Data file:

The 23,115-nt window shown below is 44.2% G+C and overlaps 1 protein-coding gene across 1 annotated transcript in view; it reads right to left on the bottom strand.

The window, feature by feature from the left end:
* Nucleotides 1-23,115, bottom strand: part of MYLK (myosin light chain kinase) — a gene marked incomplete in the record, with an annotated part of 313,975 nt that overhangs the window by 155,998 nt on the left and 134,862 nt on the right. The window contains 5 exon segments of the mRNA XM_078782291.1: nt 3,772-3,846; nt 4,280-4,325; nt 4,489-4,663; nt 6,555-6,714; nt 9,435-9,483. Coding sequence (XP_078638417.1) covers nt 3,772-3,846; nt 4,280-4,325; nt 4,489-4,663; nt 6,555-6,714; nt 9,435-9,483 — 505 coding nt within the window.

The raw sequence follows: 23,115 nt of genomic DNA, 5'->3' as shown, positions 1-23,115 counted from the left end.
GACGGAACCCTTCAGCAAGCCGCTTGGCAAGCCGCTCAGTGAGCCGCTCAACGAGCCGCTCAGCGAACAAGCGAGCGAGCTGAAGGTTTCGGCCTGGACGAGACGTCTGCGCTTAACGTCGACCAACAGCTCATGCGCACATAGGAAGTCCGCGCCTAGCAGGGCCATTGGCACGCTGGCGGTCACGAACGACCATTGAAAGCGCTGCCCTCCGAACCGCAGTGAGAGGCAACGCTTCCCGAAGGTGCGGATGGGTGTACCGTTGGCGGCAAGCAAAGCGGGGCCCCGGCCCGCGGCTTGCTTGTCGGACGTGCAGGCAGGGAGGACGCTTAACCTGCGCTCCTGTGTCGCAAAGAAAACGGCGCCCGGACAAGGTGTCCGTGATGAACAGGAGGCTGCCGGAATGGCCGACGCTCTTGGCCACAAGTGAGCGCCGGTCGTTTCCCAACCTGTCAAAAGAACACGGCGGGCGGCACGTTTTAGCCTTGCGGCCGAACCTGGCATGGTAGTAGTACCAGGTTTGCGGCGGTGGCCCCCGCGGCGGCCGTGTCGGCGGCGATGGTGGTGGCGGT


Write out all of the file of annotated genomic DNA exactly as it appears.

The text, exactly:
The 23,115-nt window shown below is 44.2% G+C and overlaps 1 protein-coding gene across 1 annotated transcript in view; it reads right to left on the bottom strand.

The window, feature by feature from the left end:
* Nucleotides 1-23,115, bottom strand: part of MYLK (myosin light chain kinase) — a gene marked incomplete in the record, with an annotated part of 313,975 nt that overhangs the window by 155,998 nt on the left and 134,862 nt on the right. The window contains 5 exon segments of the mRNA XM_078782291.1: nt 3,772-3,846; nt 4,280-4,325; nt 4,489-4,663; nt 6,555-6,714; nt 9,435-9,483. Coding sequence (XP_078638417.1) covers nt 3,772-3,846; nt 4,280-4,325; nt 4,489-4,663; nt 6,555-6,714; nt 9,435-9,483 — 505 coding nt within the window.

The raw sequence follows: 23,115 nt of genomic DNA, 5'->3' as shown, positions 1-23,115 counted from the left end.
GACGGAACCCTTCAGCAAGCCGCTTGGCAAGCCGCTCAGTGAGCCGCTCAACGAGCCGCTCAGCGAACAAGCGAGCGAGCTGAAGGTTTCGGCCTGGACGAGACGTCTGCGCTTAACGTCGACCAACAGCTCATGCGCACATAGGAAGTCCGCGCCTAGCAGGGCCATTGGCACGCTGGCGGTCACGAACGACCATTGAAAGCGCTGCCCTCCGAACCGCAGTGAGAGGCAACGCTTCCCGAAGGTGCGGATGGGTGTACCGTTGGCGGCAAGCAAAGCGGGGCCCCGGCCCGCGGCTTGCTTGTCGGACGTGCAGGCAGGGAGGACGCTTAACCTGCGCTCCTGTGTCGCAAAGAAAACGGCGCCCGGACAAGGTGTCCGTGATGAACAGGAGGCTGCCGGAATGGCCGACGCTCTTGGCCACAAGTGAGCGCCGGTCGTTTCCCAACCTGTCAAAAGAACACGGCGGGCGGCACGTTTTAGCCTTGCGGCCGAACCTGGCATGGTAGTAGTACCAGGTTTGCGGCGGTGGCCCCCGCGGCGGCCGTGTCGGCGGCGATGGTGGTGGCGGT